Theistic metaphysics of George Berkley’s "Alciphron"
Besedin Artem (2022)
"Theistic metaphysics of George Berkley’s "Alciphron" ",
Vestnik Pravoslavnogo Sviato-Tikhonovskogo gumanitarnogo universiteta.
Seriia I : Bogoslovie. Filosofiia. Religiovedenie
pp. 86-103 (in Russian).
DOI of the paper: 10.15382/sturI2022104.86-103
The article examines George Berkeley’s philosophy of the 1730s, a period that is seldom analyzed by commentators. The article puts forward two theses. First, in 'Alciphron’ (in particular, in dialogues IV and VII) Berkeley offers a new metaphysics in comparison with immaterialism, which can be described as descriptive, using P.F. Stroson's terminology. Second, in Berkeley's philosophical system, 'Alciphron’ should take the first place — the place of introduction. These theses are supported by analyzing the argument for the existence of the Christian God, presented in the fourth dialogue. The article shows that this argument, which is considered by most researchers only as plausible, can be strengthened by referring to the content of the seventh dialogue. The analysis of the seventh dialogue shows the importance of the so-called natural notions for Berkeley's argumentation in 'Alciphron’. Natural notions are accepted by us without any theoretical justification, they are rooted in human nature. Such natural notions include the concept of accountability. It is connected to many other concepts that characterize our attitude to the actions of free agents (for example, guilt and merit). Our reactions to human actions are similar to reactions to the language of the Creator revealed to us in nature (in the case of God our reaction is praise based on admiration for nature). Natural concepts underlie Berkeley's descriptive metaphysics, the main idea of which is that we cannot but consider phenomena as the result of the actions of free rational agents (finite and infinite). This is justified by a transcendental argument: the condition for the existence of society is belief in natural concepts; society exists and is a natural state for man; therefore, we believe in natural concepts. The use of transcendental argumentation supports the thesis the metaphysics of 'Alciphron' is descriptive.
George Berkeley, descriptive metaphysics, proof of the existence of God, physico-theological proof, transcendental argumentation, free will, accountability.
- Berkeley G. (1978) Sochineniia [Works]. Moscow (Russian translation).
- Berkeley G. (2016) A Treatise Concerning the Principles of Human Knowledge and Other Writings. Moscow (Russian translation).
- Berman D. (1993) “Introduction”, in D. Berman (ed.) George Berkeley: ‘Alciphron, or the Minute Philosopher’ in Focus, New York, pp. 1–16.
- Berman D. (1994) George Berkeley: Idealism and the Man. New York.
- Besedin A. (2018) “George Berkeley’s Conception of Accountability”. Ruch Filozoficzny, vol. 74, no. 4, pp. 115–133.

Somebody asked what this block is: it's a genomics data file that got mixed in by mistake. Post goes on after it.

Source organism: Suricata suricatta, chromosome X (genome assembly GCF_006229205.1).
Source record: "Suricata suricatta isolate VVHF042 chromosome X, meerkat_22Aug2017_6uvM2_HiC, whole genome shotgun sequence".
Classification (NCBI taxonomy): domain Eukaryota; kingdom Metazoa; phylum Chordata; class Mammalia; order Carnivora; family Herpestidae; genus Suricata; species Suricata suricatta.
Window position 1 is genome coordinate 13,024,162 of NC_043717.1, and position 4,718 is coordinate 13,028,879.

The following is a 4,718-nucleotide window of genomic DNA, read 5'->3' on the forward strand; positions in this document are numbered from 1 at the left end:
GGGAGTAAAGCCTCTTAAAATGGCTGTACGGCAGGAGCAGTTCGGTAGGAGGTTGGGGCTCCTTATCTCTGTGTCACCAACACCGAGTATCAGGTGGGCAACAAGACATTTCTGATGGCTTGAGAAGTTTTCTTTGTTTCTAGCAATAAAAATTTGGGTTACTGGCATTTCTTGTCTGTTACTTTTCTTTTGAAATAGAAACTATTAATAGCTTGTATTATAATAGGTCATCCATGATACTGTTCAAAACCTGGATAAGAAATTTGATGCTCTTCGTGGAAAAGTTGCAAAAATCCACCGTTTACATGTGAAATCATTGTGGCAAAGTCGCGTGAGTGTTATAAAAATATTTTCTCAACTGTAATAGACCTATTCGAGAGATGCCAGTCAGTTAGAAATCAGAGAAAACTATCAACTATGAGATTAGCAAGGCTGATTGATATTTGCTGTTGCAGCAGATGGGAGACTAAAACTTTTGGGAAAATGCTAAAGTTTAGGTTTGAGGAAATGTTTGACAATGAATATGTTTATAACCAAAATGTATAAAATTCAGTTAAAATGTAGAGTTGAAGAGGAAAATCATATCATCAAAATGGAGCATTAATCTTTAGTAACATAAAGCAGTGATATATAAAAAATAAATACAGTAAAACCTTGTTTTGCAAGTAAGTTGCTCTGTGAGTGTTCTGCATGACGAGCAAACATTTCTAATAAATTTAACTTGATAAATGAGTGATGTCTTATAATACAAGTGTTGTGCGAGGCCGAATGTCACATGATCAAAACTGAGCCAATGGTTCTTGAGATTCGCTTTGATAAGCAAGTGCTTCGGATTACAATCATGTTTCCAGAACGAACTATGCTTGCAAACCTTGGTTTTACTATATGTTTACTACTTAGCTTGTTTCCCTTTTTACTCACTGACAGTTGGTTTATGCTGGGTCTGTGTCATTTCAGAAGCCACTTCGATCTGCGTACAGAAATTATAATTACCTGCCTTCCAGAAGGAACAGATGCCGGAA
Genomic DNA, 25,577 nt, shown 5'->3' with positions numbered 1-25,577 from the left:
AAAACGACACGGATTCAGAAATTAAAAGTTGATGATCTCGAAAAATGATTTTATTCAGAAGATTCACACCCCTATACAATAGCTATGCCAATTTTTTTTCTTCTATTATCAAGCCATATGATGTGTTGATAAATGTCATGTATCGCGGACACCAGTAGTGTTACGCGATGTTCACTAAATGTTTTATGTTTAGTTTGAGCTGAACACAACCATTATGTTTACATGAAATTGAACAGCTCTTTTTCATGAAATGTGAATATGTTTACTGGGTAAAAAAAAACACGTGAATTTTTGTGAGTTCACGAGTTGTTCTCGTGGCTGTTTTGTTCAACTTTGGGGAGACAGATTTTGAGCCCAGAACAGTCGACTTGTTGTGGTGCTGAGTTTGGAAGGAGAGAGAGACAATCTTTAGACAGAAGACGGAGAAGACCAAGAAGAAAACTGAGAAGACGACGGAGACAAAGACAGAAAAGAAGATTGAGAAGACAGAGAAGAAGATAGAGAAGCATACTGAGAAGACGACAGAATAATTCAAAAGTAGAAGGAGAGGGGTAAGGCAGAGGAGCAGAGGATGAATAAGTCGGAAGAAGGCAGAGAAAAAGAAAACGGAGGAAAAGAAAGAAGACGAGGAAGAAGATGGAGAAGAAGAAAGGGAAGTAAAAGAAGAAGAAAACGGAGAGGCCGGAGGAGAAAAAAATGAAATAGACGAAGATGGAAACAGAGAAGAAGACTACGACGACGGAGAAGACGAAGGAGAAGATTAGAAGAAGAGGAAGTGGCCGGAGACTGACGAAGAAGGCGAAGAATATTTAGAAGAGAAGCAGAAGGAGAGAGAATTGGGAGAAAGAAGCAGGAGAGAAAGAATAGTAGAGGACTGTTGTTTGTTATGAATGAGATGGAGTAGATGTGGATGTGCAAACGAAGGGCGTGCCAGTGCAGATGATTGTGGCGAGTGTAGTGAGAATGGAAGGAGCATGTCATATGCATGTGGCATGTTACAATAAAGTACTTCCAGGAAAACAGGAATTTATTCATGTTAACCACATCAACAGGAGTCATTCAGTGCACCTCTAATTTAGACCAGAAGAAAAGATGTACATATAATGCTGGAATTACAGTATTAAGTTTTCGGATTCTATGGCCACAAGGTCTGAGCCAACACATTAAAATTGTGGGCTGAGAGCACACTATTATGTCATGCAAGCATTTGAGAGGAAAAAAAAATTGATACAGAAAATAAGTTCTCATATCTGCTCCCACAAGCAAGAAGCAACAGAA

- Breidert W. (2010) “Die Ambivalenz von Vorurteilen bei Berkeley”, in L. Jaff ro, G. Brykman,C. Schwartz (eds) Berkeley’s Alciphron: English Text and Essays in Interpretation, Hildesheim, pp. 287–295.
- Degenaar M., Lokhorst G.-J. (2021) “Molyneux’s Problem”, in E. N. Zalta (ed.) The Stanford Encyclopedia of Philosophy (Winter 2021 Edition), available at https://plato.stanford.edu/archives/win2021/entries/molyneux-problem/ (accessed 05.08.2022).
- Gryaznov A. (1989) “K voprosu o Transtsendental′noi argumentatsii″” [The issue of “Transcendental Argumentation]. Kantovskii sbornik, vol. 14, pp. 99–106 (in Russian).
- Hooker M. (1982) “Berkeley’s Argument from Design”, in C.M. Turbayne (ed.) Berkeley: Critical and Interpretative Essays, Minneapolis, pp. 261–270.
- Kline D. (1987) “Berkeley’s Divine Language Argument”, in E. Sosa (ed.) Essays on the Philosophy of George Berkeley, Dordrecht, pp. 129–142.
- Luce A. A., Jessop T. E. (eds) (1948–57) Works of George Berkeley Bishop of Cloyne, in 9 vols, London.
- Papineau David (2021) “Naturalism”, in E. N. Zalta (ed.) The Stanford Encyclopedia of Philosophy (Summer 2021 Edition), available at: https://plato.stanford.edu/archives/sum2021/entries/naturalism/ (accessed 05.08.2022).
- Pearce K. L. (2017) Language and the Structure of Berkeley’s World. New York.
- Roberts J. R. (2007) A Metaphysics for the Mob. The Philosophy of George Berkeley. New York.
- Strawson P. F. (2009) Individuals: An Essay in Descriptive Metaphysics. Kaliningrad (Russian translation).
- Szécsényi E. (2021) “The aesthetics of the invisible: George Berkeley and the modern aesthetics”. History of European Ideas, available at https://www.tandfonline.com/doi/full/10.1080/01916599.2021.2009364 (accessed 05.08.2022).
- Winkler K. (1989) Berkeley, an Interpretation. Oxford.
Information about the author
Besedin Artem Academic Degree:
Candidate of Sciences*
in Philosophy; Place of work:
Lomonosov Moscow State University, Faculty of Philosophy, Department of History of World Philosophy, 27/4 Lomonosovsky prospekt, Moscow, 119234, Russian Federation; Post:
Associate professor; ORCID: 0000-0001-8799-3161
*According to the International Standard Classification of Education (ISCED) 2011, the degree of Candidate of Sciences (Cand.Sc.) belongs to ISCED level 8 — "doctoral or equivalent", together with PhD, DPhil, D.Lit, D.Sc, LL.D, Doctorate or similar.
The research is supported by the Russian Science Foundation № 22-28-00752, https://rscf.ru/project/22-28-00752/.